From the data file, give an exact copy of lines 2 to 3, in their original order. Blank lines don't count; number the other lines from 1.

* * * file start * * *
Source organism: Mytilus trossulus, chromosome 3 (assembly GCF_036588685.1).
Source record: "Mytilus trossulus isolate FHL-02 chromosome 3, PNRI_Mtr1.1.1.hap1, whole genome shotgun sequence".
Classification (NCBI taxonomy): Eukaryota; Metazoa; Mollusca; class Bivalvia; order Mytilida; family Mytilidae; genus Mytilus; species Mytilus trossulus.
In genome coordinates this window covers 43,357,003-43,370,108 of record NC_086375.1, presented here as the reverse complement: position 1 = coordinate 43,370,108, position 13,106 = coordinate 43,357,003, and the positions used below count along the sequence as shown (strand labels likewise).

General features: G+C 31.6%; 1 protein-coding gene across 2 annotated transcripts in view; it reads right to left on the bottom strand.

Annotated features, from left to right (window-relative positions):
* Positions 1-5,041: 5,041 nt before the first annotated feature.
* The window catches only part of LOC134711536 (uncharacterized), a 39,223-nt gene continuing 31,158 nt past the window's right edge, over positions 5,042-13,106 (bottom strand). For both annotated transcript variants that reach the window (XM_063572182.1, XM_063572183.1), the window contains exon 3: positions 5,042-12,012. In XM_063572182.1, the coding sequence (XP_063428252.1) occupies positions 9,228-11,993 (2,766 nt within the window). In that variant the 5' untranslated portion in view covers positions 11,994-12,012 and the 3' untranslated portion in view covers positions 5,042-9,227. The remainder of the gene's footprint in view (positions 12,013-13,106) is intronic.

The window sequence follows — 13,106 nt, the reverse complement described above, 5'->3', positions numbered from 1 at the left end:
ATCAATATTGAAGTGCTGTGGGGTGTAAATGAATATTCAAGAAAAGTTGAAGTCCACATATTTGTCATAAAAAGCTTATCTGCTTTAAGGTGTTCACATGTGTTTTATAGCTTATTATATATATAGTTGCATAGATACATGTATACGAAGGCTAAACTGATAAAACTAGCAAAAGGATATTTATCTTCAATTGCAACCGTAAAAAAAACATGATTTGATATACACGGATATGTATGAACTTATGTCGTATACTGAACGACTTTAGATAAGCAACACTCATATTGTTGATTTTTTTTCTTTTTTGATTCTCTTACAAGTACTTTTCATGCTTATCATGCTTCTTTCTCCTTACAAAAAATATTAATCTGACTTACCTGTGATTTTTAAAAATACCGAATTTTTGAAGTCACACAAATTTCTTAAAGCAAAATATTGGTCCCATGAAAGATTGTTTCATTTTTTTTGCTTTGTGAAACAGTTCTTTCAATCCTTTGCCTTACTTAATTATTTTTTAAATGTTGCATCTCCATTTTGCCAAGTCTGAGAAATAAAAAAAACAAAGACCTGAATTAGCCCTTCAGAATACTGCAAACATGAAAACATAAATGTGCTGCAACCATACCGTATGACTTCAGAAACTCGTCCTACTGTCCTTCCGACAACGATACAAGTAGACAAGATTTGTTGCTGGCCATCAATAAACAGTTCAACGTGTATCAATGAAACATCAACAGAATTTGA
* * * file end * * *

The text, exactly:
Source record: "Mytilus trossulus isolate FHL-02 chromosome 3, PNRI_Mtr1.1.1.hap1, whole genome shotgun sequence".
Classification (NCBI taxonomy): Eukaryota; Metazoa; Mollusca; class Bivalvia; order Mytilida; family Mytilidae; genus Mytilus; species Mytilus trossulus.